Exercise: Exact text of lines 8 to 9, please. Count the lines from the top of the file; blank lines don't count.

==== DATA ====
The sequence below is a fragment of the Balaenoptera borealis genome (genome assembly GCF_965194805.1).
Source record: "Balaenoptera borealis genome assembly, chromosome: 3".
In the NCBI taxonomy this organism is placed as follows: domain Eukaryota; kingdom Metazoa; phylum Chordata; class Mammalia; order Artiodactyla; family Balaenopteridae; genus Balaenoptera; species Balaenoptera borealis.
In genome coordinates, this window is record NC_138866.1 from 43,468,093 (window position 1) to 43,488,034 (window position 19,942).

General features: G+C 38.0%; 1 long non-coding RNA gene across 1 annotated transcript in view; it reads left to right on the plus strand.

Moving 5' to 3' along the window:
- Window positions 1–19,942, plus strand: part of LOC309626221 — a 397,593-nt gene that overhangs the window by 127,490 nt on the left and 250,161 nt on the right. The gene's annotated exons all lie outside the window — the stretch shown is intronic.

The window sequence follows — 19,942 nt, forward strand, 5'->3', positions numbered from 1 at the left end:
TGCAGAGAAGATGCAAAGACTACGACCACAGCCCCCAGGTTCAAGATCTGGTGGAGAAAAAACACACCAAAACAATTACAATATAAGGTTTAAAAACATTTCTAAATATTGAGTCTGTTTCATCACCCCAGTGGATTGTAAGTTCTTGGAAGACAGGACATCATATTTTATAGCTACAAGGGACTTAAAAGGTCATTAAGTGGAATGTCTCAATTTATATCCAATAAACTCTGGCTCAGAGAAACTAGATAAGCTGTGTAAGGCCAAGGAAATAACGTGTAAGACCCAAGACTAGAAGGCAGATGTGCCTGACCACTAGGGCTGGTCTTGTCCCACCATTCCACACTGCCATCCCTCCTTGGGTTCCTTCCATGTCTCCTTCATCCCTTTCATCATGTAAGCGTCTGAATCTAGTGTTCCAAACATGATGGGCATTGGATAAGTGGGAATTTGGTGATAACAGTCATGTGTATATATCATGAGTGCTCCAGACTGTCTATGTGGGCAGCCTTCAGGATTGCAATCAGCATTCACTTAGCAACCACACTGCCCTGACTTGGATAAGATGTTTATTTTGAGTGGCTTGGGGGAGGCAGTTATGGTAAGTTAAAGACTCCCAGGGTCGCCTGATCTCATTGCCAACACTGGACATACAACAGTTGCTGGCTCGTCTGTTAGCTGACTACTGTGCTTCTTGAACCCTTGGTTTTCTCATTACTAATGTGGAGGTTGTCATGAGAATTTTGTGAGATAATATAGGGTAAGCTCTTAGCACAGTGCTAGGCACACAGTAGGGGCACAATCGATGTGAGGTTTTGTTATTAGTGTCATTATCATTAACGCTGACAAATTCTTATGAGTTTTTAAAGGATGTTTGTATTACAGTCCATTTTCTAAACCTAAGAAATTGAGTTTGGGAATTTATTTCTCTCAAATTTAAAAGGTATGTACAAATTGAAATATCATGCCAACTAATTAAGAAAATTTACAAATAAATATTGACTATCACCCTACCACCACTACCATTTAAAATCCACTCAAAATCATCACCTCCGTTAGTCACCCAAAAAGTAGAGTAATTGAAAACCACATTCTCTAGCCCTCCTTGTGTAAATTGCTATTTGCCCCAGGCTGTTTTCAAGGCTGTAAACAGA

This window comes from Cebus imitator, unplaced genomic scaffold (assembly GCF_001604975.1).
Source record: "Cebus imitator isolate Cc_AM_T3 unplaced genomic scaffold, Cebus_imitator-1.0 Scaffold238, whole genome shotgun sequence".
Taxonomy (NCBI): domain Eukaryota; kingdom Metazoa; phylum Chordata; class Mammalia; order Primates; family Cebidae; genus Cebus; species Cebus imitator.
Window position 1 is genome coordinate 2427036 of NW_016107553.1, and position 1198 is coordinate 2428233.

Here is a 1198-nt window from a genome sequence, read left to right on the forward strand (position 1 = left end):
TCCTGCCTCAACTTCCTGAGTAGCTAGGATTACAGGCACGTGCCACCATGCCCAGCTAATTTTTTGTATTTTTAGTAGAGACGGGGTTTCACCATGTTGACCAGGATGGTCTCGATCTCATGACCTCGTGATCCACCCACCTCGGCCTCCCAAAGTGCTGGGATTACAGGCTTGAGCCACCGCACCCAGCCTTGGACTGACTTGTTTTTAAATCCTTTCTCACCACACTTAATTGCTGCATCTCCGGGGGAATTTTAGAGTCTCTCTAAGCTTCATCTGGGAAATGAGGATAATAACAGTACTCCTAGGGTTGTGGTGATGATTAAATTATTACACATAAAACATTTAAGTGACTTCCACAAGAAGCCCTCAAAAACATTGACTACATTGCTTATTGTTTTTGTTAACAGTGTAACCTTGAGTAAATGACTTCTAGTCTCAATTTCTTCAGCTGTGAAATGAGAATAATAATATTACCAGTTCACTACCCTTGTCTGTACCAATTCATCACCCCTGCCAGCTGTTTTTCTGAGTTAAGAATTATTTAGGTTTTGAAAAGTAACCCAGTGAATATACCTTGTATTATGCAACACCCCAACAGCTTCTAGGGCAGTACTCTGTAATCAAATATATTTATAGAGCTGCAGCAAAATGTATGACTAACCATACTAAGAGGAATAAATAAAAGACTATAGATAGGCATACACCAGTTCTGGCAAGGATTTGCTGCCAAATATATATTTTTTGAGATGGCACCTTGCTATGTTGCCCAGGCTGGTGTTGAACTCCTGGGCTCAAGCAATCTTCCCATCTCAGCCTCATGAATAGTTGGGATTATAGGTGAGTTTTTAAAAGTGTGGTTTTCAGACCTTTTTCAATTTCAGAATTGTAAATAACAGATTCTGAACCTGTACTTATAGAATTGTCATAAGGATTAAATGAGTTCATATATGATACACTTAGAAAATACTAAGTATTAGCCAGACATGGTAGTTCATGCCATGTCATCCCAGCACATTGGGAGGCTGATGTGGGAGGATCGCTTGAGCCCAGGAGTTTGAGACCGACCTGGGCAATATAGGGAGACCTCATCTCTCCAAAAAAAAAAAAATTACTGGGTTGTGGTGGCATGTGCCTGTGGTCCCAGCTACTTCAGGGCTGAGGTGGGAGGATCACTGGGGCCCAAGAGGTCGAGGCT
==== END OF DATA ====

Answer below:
The window sequence follows — 19,942 nt, forward strand, 5'->3', positions numbered from 1 at the left end:
TGCAGAGAAGATGCAAAGACTACGACCACAGCCCCCAGGTTCAAGATCTGGTGGAGAAAAAACACACCAAAACAATTACAATATAAGGTTTAAAAACATTTCTAAATATTGAGTCTGTTTCATCACCCCAGTGGATTGTAAGTTCTTGGAAGACAGGACATCATATTTTATAGCTACAAGGGACTTAAAAGGTCATTAAGTGGAATGTCTCAATTTATATCCAATAAACTCTGGCTCAGAGAAACTAGATAAGCTGTGTAAGGCCAAGGAAATAACGTGTAAGACCCAAGACTAGAAGGCAGATGTGCCTGACCACTAGGGCTGGTCTTGTCCCACCATTCCACACTGCCATCCCTCCTTGGGTTCCTTCCATGTCTCCTTCATCCCTTTCATCATGTAAGCGTCTGAATCTAGTGTTCCAAACATGATGGGCATTGGATAAGTGGGAATTTGGTGATAACAGTCATGTGTATATATCATGAGTGCTCCAGACTGTCTATGTGGGCAGCCTTCAGGATTGCAATCAGCATTCACTTAGCAACCACACTGCCCTGACTTGGATAAGATGTTTATTTTGAGTGGCTTGGGGGAGGCAGTTATGGTAAGTTAAAGACTCCCAGGGTCGCCTGATCTCATTGCCAACACTGGACATACAACAGTTGCTGGCTCGTCTGTTAGCTGACTACTGTGCTTCTTGAACCCTTGGTTTTCTCATTACTAATGTGGAGGTTGTCATGAGAATTTTGTGAGATAATATAGGGTAAGCTCTTAGCACAGTGCTAGGCACACAGTAGGGGCACAATCGATGTGAGGTTTTGTTATTAGTGTCATTATCATTAACGCTGACAAATTCTTATGAGTTTTTAAAGGATGTTTGTATTACAGTCCATTTTCTAAACCTAAGAAATTGAGTTTGGGAATTTATTTCTCTCAAATTTAAAAGGTATGTACAAATTGAAATATCATGCCAACTAATTAAGAAAATTTACAAATAAATATTGACTATCACCCTACCACCACTACCATTTAAAATCCACTCAAAATCATCACCTCCGTTAGTCACCCAAAAAGTAGAGTAATTGAAAACCACATTCTCTAGCCCTCCTTGTGTAAATTGCTATTTGCCCCAGGCTGTTTTCAAGGCTGTAAACAGA